Conservative leadership race serves up a menu of meh

“A new Conservative leader cannot come soon enough.”

An interesting, though not entirely unsurprising, poll was released by the Angus Reid Institute on June 1, 2020.

Angus finds that two-thirds of Canadians (67%) are saying the federal government has done a good job over the past months in responding to the pandemic, and more than half approve of the Prime Minister (55%) in his work as well.

A majority in each region of the country says the federal government has handled the COVID-19 outbreak well. And, the Liberal Party of Canada now holds a six-point advantage in national vote intention. 37 per cent of Canadians say that they would support the Liberal candidate in their riding if an election were held, while 31 per cent say they would support the Conservative Party.

Further, half of Canadians (49%) say that Canada is on the right track, while 34% disagree and 17% are unsure.

Prime Minister Justin Trudeau’s approval rating is highest in Quebec (60%) and Atlantic Canada (60%) and lowest in Alberta (35%) and Saskatchewan (31%). Trudeau’s approval is 59% in B.C.

Again, not surprising.

What I find a little surprising is that the Conservative Party continues to sit at just above 30% despite the fact that they are being led by a guy (Andrew Scheer) who is not only a lame duck, but has done his best to appear as far from compassionate as possible for those who have lost their livelihoods during this pandemic.

For example, Scheer called the Canadian Emergency Response Benefit (CERB) a disincentive for people to return to work. Where all these magical jobs people are turning down are, Scheer didn’t specify. It’s simply another dog whistle. Those on CERB are lazy and taking advantage of you, the good Conservative taxpayer. Pfft, I say.

A new Conservative leader cannot come soon enough.

However, it’s a slim and not too very inspiring final four for the leadership. Peter MacKay, Leslyn Lewis, Erin O’Toole and Derek Sloan are still in the race.

MacKay and O’Toole have been around long enough for most voters to recognize their names. Derek Sloan became a bit of a mini hit this spring with his deplorable comments questioning the loyalty of Canada’s Chief Medical Officer, Theresa Tam, something he remains steadfastly unapologetic about. Seems like a nice guy.

I confess I had to Google Leslyn Lewis because I didn’t know much about her, and what I found convinced me I don’t want to know a lot more. She’s a candidate who feels gay conversation therapy is a good thing and marching in a pride parade is a bad thing. She seems nice.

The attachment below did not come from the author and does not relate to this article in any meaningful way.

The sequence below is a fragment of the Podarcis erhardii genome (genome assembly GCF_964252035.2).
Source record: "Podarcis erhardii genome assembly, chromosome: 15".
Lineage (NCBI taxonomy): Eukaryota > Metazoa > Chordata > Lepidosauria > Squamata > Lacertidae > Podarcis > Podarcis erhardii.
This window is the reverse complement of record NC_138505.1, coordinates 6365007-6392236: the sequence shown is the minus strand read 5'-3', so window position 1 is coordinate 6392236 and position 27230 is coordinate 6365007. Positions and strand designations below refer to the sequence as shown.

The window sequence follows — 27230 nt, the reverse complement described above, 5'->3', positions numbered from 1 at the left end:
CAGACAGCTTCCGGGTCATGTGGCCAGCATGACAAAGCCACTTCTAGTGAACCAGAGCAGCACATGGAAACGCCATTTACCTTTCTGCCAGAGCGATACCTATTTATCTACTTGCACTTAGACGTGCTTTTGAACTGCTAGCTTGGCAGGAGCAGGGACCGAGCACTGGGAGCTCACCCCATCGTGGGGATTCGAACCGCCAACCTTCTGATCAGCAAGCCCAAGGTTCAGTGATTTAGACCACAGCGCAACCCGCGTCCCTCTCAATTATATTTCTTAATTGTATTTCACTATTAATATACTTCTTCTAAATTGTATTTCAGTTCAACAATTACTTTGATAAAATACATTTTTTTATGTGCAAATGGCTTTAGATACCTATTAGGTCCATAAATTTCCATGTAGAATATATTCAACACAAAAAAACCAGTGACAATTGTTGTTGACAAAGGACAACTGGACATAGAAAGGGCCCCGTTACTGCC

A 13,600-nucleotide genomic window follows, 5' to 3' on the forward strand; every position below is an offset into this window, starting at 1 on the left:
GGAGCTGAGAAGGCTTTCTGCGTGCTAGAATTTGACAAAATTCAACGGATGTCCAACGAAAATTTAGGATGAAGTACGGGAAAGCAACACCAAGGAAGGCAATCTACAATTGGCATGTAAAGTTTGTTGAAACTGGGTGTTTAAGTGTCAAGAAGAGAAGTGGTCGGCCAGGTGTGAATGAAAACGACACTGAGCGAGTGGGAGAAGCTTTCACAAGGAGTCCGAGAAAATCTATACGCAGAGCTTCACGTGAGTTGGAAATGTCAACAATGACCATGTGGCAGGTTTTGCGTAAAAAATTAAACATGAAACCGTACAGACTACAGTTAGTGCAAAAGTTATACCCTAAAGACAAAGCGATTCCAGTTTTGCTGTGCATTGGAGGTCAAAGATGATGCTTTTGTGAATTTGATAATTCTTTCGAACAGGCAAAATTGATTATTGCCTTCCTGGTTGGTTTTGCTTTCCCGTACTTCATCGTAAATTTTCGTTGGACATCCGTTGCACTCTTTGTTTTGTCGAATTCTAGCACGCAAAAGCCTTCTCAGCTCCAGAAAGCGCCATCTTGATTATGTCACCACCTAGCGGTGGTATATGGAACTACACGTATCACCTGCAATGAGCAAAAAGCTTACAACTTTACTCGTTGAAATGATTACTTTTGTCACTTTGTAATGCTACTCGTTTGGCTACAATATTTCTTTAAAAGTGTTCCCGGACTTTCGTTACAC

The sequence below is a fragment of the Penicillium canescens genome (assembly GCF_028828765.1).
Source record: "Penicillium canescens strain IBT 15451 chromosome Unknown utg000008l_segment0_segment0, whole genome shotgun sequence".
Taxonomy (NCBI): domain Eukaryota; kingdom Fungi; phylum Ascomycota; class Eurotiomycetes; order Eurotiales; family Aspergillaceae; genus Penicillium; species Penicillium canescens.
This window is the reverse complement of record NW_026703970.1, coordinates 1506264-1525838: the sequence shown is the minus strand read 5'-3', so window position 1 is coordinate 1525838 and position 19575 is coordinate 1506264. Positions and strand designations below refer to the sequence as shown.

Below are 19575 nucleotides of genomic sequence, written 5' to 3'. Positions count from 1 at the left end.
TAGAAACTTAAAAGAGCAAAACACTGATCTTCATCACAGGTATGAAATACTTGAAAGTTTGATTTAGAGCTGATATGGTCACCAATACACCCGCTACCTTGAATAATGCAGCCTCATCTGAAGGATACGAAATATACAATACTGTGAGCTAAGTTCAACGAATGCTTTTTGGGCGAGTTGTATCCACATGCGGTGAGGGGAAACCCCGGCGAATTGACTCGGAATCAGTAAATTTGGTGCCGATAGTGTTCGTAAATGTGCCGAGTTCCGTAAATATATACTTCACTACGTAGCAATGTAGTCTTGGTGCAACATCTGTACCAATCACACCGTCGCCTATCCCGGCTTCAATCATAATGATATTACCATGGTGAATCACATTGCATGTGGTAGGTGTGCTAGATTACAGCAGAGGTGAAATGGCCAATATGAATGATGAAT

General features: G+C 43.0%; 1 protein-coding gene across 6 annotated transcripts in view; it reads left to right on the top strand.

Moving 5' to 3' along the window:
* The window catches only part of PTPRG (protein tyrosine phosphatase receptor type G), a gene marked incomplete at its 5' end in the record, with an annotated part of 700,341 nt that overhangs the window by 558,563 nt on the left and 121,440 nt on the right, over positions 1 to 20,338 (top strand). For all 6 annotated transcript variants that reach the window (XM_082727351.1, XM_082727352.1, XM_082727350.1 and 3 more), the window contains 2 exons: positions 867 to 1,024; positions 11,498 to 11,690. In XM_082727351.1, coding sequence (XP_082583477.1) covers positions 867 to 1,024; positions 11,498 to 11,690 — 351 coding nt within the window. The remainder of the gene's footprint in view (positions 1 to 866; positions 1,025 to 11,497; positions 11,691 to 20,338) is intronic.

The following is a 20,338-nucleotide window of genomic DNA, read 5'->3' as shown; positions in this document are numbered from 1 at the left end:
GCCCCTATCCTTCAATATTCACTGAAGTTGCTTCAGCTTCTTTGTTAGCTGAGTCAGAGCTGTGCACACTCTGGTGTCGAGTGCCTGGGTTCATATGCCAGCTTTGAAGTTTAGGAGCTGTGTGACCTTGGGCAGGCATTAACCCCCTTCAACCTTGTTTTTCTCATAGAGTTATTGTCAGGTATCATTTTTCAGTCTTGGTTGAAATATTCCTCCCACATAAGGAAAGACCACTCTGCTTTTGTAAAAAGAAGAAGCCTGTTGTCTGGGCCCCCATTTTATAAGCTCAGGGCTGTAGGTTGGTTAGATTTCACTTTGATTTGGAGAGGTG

But, most polls indicate it’s a two man race. A poll by Mainstreet Research in May has Peter MacKay in the lead with 40 per cent, but Erin O’Toole (34%) has a slight edge in second choice supporters.

Lewis has nine per cent support and Sloan only five, so they are not looking like major threats.

It’s the edge in second choice backers that could make this more of a dog fight. Mainstreet says that while Lewis and Sloan’s backers would mostly make the other their second choice (hardly shocking), on another vote, the majority would swing to back O’Toole.

That’s not good news for MacKay if the the vote goes past two ballots.

If you will recall, the Conservative Party was given the gift of Andrew Scheer in 2017 because the vote went to 13 ballots. It’s much the same way the Liberal Party received the gift of the incredibly vapid Stephane Dion in 2007.

The loser in the 2017 Conservative scenario was Maxime Bernier, so it could be said that the Party dodged a bullet, as Bernier was likely to take it even further from the mainstream.

Would Bernier have performed any better in the last federal election than Scheer? That’s debatable.

There does appear to be a solid 30 per centish of Canadians that will vote Conservative no matter who the leader is, while the other 70 per cent of Canadians divvy up the left leaning votes.

If that’s true, then it could follow the leader hardly matters, although one of Scheer’s biggest problems was being unable to excite that base enough to get them to the polls in big numbers.

And when you have elections that are decided on a razor’s edge such as the one in 2019, getting those voters to the polls can make a huge difference.

Will MacKay or O’Toole prove to be the lightning rod that galvanizes Canada’s Conservatives?

Magic Eight Ball says unlikely.

Carolyn Grant is editor of the Kimberley Bulletin.